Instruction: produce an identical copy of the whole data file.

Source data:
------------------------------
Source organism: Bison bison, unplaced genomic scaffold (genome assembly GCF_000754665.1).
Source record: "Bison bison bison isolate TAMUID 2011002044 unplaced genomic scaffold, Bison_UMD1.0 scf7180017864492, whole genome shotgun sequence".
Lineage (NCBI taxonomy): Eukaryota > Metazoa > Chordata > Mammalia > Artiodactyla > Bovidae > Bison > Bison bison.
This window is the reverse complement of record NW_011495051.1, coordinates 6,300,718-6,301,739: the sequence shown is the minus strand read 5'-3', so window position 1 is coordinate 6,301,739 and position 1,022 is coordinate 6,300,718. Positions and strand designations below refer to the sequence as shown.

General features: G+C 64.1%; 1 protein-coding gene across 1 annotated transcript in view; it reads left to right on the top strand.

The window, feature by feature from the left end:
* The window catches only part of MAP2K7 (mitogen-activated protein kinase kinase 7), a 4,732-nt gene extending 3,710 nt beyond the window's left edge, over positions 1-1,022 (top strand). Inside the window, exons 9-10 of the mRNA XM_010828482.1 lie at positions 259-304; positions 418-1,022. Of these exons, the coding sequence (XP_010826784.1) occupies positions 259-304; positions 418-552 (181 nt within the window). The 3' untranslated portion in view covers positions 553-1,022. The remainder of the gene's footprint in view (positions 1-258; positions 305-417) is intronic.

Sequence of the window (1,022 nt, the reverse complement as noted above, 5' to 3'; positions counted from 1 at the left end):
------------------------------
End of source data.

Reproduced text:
Source organism: Bison bison, unplaced genomic scaffold (genome assembly GCF_000754665.1).
Source record: "Bison bison bison isolate TAMUID 2011002044 unplaced genomic scaffold, Bison_UMD1.0 scf7180017864492, whole genome shotgun sequence".
Lineage (NCBI taxonomy): Eukaryota > Metazoa > Chordata > Mammalia > Artiodactyla > Bovidae > Bison > Bison bison.
This window is the reverse complement of record NW_011495051.1, coordinates 6,300,718-6,301,739: the sequence shown is the minus strand read 5'-3', so window position 1 is coordinate 6,301,739 and position 1,022 is coordinate 6,300,718. Positions and strand designations below refer to the sequence as shown.

General features: G+C 64.1%; 1 protein-coding gene across 1 annotated transcript in view; it reads left to right on the top strand.

The window, feature by feature from the left end:
* The window catches only part of MAP2K7 (mitogen-activated protein kinase kinase 7), a 4,732-nt gene extending 3,710 nt beyond the window's left edge, over positions 1-1,022 (top strand). Inside the window, exons 9-10 of the mRNA XM_010828482.1 lie at positions 259-304; positions 418-1,022. Of these exons, the coding sequence (XP_010826784.1) occupies positions 259-304; positions 418-552 (181 nt within the window). The 3' untranslated portion in view covers positions 553-1,022. The remainder of the gene's footprint in view (positions 1-258; positions 305-417) is intronic.

Sequence of the window (1,022 nt, the reverse complement as noted above, 5' to 3'; positions counted from 1 at the left end):